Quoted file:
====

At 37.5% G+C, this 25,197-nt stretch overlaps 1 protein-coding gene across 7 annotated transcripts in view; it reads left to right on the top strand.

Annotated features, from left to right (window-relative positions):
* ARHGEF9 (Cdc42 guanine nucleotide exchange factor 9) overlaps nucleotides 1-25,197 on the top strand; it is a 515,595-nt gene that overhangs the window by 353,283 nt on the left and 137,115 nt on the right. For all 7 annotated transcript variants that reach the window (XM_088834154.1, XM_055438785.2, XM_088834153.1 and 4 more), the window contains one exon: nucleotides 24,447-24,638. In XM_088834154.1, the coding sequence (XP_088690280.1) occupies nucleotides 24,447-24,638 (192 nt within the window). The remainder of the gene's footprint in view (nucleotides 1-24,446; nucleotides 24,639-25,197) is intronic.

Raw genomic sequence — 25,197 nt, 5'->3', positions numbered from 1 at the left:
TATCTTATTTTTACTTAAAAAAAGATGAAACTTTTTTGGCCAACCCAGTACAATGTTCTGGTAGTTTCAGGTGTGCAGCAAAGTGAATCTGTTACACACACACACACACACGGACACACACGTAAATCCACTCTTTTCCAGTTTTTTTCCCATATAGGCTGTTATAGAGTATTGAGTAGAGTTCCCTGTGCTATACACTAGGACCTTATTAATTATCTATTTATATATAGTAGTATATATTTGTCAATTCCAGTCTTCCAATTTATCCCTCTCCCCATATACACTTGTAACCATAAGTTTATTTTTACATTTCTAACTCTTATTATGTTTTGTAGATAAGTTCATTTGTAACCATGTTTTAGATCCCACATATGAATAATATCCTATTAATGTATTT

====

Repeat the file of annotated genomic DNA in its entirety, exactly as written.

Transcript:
At 37.5% G+C, this 25,197-nt stretch overlaps 1 protein-coding gene across 7 annotated transcripts in view; it reads left to right on the top strand.

Annotated features, from left to right (window-relative positions):
* ARHGEF9 (Cdc42 guanine nucleotide exchange factor 9) overlaps nucleotides 1-25,197 on the top strand; it is a 515,595-nt gene that overhangs the window by 353,283 nt on the left and 137,115 nt on the right. For all 7 annotated transcript variants that reach the window (XM_088834154.1, XM_055438785.2, XM_088834153.1 and 4 more), the window contains one exon: nucleotides 24,447-24,638. In XM_088834154.1, the coding sequence (XP_088690280.1) occupies nucleotides 24,447-24,638 (192 nt within the window). The remainder of the gene's footprint in view (nucleotides 1-24,446; nucleotides 24,639-25,197) is intronic.

Raw genomic sequence — 25,197 nt, 5'->3', positions numbered from 1 at the left:
TATCTTATTTTTACTTAAAAAAAGATGAAACTTTTTTGGCCAACCCAGTACAATGTTCTGGTAGTTTCAGGTGTGCAGCAAAGTGAATCTGTTACACACACACACACACACGGACACACACGTAAATCCACTCTTTTCCAGTTTTTTTCCCATATAGGCTGTTATAGAGTATTGAGTAGAGTTCCCTGTGCTATACACTAGGACCTTATTAATTATCTATTTATATATAGTAGTATATATTTGTCAATTCCAGTCTTCCAATTTATCCCTCTCCCCATATACACTTGTAACCATAAGTTTATTTTTACATTTCTAACTCTTATTATGTTTTGTAGATAAGTTCATTTGTAACCATGTTTTAGATCCCACATATGAATAATATCCTATTAATGTATTT